- The Washington Times - Wednesday, April 1, 2009

THE HAGUE | The United States and Iran held their highest-level meeting in eight years Tuesday on the sidelines of a conference on Afghanistan and raised the issue of missing and jailed Americans, signaling that the Obama administration is dispensing with intermediaries to deal with a longtime adversary.

Secretary of State Hillary Rodham Clinton said more direct contacts are to come as part of a major outreach to Tehran promised by President Obama during the presidential campaign.

“In the course of the conference today, our special representative for Afghanistan and Pakistan, Richard C. Holbrooke, had a brief and cordial exchange with the head of the Iranian delegation,” Mrs. Clinton told reporters at the end of the one-day event, adding, “They agreed to stay in touch.”

Neither Mrs. Clinton nor her aides said exactly how long the meeting between the U.S. special envoy for Afghanistan and Pakistan and Iranian Deputy Foreign Minister Mohammad Mehdi Akhoundzadeh lasted.

Mrs. Clinton said the meeting had not been scheduled in advance and that it “did not focus on anything substantive.” She welcomed as “promising” Mr. Akhoundzadeh’s offer in a speech at the conference to help combat drug trafficking in Afghanistan, which has had dire consequences for Iran.

“Iran is fully prepared to participate in the projects aimed at combating drug trafficking and the plans in line with developing and reconstruction of Afghanistan,” Mr. Akhoundzadeh said.

However, he combined this with criticism of Mr. Obama’s Afghanistan plan announced Friday. The Iranian said the decision to send more U.S. troops to Afghanistan was an “ineffective” strategy to improve security.

“The presence of foreign forces has not improved things in the country, and it seems that an increase in the number of foreign forces will prove ineffective, too,” he said.

Mr. Obama said repeatedly during his election campaign that his administration would talk with Iran’s most senior officials, including potentially President Mahmoud Ahmadinejad. Last week, Mr. Obama sent a televised message on the occasion of the Persian new year in which he pointedly mentioned Iran’s official name - the Islamic Republic of Iran - implicitly recognizing the Iranian government.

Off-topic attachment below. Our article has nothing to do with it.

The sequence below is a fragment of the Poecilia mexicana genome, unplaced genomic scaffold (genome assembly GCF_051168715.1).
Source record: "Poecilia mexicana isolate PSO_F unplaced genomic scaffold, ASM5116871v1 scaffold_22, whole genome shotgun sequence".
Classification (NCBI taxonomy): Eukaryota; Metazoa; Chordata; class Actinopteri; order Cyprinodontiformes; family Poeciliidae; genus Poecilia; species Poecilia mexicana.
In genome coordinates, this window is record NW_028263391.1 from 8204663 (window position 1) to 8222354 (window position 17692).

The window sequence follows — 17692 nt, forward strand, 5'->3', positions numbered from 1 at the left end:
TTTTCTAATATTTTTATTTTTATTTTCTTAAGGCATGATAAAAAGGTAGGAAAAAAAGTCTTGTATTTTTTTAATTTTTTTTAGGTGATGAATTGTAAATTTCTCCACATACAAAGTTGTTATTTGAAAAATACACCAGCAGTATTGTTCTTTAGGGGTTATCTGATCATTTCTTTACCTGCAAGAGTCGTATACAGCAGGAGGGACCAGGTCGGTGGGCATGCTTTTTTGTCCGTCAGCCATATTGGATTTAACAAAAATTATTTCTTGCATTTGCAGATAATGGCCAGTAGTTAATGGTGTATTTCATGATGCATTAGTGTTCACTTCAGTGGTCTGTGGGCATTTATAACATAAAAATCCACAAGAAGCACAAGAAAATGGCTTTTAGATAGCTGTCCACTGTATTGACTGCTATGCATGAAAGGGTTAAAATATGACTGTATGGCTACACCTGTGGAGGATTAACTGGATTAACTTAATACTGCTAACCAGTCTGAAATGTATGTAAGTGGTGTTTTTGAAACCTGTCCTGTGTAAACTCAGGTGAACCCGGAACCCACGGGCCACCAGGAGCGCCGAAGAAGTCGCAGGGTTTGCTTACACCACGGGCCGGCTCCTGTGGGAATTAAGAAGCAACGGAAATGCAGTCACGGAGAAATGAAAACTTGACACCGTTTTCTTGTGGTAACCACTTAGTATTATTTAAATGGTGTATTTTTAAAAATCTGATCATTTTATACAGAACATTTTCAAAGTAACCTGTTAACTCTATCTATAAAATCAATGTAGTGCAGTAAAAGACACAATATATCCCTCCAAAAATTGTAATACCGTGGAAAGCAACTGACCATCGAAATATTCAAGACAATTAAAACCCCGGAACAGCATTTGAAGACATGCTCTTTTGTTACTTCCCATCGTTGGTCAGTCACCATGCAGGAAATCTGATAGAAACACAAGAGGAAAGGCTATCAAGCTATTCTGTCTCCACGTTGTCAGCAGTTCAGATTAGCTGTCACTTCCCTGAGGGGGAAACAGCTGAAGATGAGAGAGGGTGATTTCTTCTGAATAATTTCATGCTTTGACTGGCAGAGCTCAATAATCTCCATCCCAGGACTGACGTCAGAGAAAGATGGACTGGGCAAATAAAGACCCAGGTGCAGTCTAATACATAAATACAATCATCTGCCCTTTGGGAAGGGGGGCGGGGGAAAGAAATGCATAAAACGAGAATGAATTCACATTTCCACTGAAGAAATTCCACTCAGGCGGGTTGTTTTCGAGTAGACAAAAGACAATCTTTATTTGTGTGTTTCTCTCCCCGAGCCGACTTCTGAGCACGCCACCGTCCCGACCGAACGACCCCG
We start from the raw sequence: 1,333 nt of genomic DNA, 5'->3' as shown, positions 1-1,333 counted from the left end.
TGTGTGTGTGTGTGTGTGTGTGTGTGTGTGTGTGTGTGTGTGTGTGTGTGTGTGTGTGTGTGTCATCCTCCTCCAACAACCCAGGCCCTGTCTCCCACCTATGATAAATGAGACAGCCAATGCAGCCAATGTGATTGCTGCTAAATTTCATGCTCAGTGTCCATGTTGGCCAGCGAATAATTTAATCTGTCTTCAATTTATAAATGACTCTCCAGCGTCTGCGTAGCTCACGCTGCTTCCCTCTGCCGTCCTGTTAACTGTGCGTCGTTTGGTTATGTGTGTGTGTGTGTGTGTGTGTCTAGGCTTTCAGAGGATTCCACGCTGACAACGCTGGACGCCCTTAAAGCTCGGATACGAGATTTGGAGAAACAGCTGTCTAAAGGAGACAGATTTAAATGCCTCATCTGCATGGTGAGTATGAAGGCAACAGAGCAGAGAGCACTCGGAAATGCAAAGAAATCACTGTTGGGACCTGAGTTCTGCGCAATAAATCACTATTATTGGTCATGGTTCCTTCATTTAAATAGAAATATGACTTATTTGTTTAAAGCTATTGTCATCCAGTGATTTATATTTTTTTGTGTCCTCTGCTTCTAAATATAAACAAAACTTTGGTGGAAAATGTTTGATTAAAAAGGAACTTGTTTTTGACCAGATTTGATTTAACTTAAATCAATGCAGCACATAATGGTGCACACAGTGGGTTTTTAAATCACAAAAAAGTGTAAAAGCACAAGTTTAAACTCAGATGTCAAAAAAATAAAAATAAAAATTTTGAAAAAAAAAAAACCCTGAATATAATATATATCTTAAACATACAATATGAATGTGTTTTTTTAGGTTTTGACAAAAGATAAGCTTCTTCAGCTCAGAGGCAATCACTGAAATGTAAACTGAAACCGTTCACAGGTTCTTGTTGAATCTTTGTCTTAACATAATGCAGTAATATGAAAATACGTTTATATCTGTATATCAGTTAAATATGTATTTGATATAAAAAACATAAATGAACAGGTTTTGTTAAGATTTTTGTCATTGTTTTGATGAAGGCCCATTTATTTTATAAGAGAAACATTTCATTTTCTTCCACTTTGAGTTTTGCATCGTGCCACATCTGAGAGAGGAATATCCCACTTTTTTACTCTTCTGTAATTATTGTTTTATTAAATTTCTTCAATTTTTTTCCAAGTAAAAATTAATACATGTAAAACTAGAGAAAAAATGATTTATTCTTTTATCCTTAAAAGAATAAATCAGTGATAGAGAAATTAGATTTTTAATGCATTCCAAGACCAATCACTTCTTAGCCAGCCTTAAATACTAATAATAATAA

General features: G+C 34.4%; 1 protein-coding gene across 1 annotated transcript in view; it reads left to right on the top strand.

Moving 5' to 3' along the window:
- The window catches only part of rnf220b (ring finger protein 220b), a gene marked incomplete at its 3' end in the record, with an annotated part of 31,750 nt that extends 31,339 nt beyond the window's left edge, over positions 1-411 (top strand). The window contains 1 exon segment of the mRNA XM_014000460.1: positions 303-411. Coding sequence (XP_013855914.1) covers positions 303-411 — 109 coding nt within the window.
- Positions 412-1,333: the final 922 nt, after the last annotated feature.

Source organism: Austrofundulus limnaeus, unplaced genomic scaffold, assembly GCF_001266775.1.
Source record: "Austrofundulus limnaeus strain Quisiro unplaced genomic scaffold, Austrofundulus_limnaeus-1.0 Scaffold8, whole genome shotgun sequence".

Western diplomats have told The Washington Times that the Obama administration plans to use multiple channels to reach out to Iran. The two countries have had only intermittent official contact since the U.S. broke diplomatic relations with Tehran in 1980, while Iran held U.S. diplomats hostage during the throes of the Islamic revolution.

Tuesday’s meeting was the highest-level bilateral encounter between the two countries since late 2001, when U.S. envoy James Dobbins held a series of one-on-one meetings in Germany with an Iranian deputy foreign minister to discuss Afghanistan shortly after a U.S.-led military operation toppled the Taliban in response to the Sept. 11 terrorist attacks.

Mr. Dobbins called The Hague meeting “a resumption of a process that was very productive and could be again.” He acknowledged that it had “higher visibility” because of Mr. Holbrooke’s higher profile.

“There’s no doubt that Holbrooke is a more substantial figure in terms of personal stature,” Mr. Dobbins said modestly. Tuesday’s session is “a first indication that the two sides are prepared to talk without intermediaries. Neither side has a principled objection to being seen communicating with the other.”